Human Resources: Help Us Help You


Eager to learn, today’s top students could be tomorrow’s top auto industry professionals.
(Photo: Shutterstock)

By Todd Bourgon

The TADA has in place a strategy designed to cultivate interest in a career in the auto industry, at the dealership level. But in order for this strategy to have success, we need your help.

As TADA’s Ontario Education Coordinator, Dave Fraser travels the province, he is bridging the gap between Ontario dealers and their future employees – high school, college and university students.

The fact that we need to think today about where the business managers, service advisors, technicians, etc. of the future will come from, is no surprise. That’s why the TADA is following through on a strategy to promote our industry within the province of Ontario.

But preparing future generations for a career in the auto industry requires teamwork. “Our goal is to benefit the industry,” Fraser explains, “But I can’t do it as an individual, and the TADA can’t do it on it’s own. We need dealers’ buy-in and we need their support.”

Practical help

What can dealers do to help the TADA accomplish our goal of cultivating an interest in the auto industry? Plenty!

The TADA has asked Dave Fraser to travel throughout the province of Ontario in order to meet with as many schools and dealerships as possible. Would you welcome a visit?

His mission is twofold: To get students interested in a career at the dealership level, and to encourage dealers to reach out to local schools and students.

As the “bridge builder” between dealers and schools, Fraser looks at which schools are in a given dealership’s area, and how a dealer can start building relationships with local school boards, colleges or universities.

A simple step? Perhaps. But one that is often overlooked by most dealerships. “I’ve been to a number of dealerships where there’s a high school literally down the street,” Fraser explains, “and they’ve never thought of reaching out.”

We know that today’s dealers are busy – too busy to think about forging relationships with local schools. That’s where the TADA’s resources, and Fraser’s expertise, come into play. “I might suggest offering a class tour at the dealership,” he says. “Or perhaps taking on a co-op student or an intern.”

As a dealer, have you thought about setting up a table for career day at a local school? If it’s a college or university, have you thought about hosting an information session or participating in a career fair? Or when schools plan employer round tables or employer panels, have you reached out to participate? Most dealers have not.

“We’ve got ideas we can share with both educators and dealers,” Fraser explains. “My goal is to show both how we can work together. I then become the bridge that brings them together.”

One size does not fit all

During his many visits to dealerships and schools throughout Ontario, Fraser has discovered that there’s no such thing as a one-size-fits-all solution. “Something that works in downtown Toronto won’t necessarily work in Sudbury,” he explains. “The two have very different cultures, and a lot also depends on the teachers and the support we can get at the local school level. So part of my job is assessing what’s going to work for the individual dealer and for the local schools and colleges.”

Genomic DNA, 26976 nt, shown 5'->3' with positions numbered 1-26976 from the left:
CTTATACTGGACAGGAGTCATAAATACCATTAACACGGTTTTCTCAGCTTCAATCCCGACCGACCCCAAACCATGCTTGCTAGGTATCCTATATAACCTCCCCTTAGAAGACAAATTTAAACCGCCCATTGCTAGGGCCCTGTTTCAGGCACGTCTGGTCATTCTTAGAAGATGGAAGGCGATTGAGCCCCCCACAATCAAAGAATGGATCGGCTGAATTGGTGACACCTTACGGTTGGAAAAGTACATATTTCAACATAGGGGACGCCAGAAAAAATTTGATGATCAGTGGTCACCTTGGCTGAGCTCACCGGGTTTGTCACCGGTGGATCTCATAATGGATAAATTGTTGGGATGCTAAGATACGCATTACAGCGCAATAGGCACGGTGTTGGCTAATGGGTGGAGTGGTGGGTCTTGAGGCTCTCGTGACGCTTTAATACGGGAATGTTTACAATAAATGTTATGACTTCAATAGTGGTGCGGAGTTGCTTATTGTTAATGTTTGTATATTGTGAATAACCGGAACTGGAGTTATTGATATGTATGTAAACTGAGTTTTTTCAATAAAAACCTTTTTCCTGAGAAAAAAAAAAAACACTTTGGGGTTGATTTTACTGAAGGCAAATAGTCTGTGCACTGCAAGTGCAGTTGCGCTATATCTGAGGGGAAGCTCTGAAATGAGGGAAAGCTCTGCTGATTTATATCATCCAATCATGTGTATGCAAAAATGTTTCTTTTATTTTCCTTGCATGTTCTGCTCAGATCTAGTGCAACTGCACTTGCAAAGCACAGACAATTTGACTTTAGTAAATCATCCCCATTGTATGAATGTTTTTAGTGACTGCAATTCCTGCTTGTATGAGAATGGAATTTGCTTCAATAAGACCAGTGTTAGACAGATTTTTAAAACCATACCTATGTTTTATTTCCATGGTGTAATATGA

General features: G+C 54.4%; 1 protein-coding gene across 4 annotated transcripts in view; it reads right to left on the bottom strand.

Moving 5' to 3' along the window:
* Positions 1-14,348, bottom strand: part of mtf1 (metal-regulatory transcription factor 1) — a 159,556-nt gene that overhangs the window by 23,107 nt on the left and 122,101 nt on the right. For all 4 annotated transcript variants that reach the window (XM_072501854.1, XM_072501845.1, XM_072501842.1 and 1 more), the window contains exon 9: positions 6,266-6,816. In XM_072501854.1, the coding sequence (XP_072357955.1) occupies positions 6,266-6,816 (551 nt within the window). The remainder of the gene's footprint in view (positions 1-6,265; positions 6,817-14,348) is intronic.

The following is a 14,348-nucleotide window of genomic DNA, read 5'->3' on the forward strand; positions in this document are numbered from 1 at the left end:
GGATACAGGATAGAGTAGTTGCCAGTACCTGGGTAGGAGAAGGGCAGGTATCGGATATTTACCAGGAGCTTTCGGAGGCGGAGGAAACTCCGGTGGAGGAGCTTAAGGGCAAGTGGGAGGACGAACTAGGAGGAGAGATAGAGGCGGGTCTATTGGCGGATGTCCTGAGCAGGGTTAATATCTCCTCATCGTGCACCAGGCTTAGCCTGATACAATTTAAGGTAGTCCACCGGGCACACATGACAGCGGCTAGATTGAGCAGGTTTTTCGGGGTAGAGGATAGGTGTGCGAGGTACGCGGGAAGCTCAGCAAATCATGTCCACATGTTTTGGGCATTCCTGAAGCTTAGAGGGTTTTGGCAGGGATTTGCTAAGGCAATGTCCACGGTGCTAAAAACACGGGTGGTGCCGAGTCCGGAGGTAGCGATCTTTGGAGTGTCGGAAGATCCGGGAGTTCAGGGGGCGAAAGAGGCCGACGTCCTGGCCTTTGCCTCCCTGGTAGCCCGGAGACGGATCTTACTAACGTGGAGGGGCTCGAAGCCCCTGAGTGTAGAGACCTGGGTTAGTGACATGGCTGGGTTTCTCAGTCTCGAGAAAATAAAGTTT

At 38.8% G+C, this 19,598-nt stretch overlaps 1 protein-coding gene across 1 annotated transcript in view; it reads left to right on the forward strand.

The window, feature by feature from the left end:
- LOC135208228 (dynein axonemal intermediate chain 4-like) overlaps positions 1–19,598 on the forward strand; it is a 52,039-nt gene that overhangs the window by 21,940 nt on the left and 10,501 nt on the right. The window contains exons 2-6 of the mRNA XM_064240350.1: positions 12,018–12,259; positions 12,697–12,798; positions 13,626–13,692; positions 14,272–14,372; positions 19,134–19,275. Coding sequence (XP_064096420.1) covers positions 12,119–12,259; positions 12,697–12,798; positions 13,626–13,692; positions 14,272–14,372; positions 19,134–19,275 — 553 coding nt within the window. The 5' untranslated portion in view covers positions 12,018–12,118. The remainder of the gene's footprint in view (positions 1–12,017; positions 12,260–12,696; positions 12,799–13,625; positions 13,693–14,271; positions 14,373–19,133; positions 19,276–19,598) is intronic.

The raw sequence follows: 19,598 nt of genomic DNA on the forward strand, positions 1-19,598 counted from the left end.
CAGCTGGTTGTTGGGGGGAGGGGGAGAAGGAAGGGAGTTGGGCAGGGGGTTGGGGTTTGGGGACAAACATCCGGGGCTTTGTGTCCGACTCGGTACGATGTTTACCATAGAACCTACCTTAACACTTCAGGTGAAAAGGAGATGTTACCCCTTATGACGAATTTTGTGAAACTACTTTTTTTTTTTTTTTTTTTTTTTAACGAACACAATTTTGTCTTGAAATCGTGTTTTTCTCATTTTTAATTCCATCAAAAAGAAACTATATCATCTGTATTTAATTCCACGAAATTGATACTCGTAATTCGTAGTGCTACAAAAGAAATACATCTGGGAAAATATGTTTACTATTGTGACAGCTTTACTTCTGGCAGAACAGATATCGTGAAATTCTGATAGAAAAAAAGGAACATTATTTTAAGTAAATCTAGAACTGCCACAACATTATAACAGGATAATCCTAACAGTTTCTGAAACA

Getting feedback from a variety of departments at a dealership is critical as Fraser structures his solutions. “That’s why I like to do a tour of each dealership when I visit,” he says. “Besides speaking with the dealer principal or the GM, I like to talk to the service manager, the people working in parts, and the techs working in the bays. They almost always have different ideas and different experiences.

“A lot of the men and women working on the sales and service side have very different backgrounds and experiences in the industry than the dealer principal has had. The latter have often grown up in the environment, but they didn’t necessarily go through college and then an apprenticeship and then an internship. So they don’t always understand the process. This means that sometimes they need to be educated about the different ways people come into the industry.”

Online resources

One of the ways we’d like to encourage our members to reach out to young recruits is via the website, which was designed and built by the TADA to disseminate a broad range of auto industry-related information. More importantly, is a marketplace for job and career opportunities in the auto industry – and we’re proud to be able to say that it’s a big success. In fact, since February, we have had over 7,000 job applications, and we have 600-800 job postings on average each month.


One of the keys to successfully dealing with this challenge is planning. “We need to think about planning, and strategic planning at that,” Fraser explains. “A lot of dealers are simply posting jobs as part of a Band-Aid solution when an employee leaves or retires. What they need to be doing instead is looking ahead, looking more long term.”

In the end, the goal is to look for solutions that reach beyond any needs a dealer may have today, with a view to successfully handling human resources challenges for the next few years or decades.

Perhaps Fraser puts it best when he says, “Our goal is to get dealers more comfortable with the idea that they need to be taking a more proactive approach. It’s not about simply posting ‘help wanted’ ads. It’s about having a solid plan that creates interest in our industry not only now, but for many years to come.”

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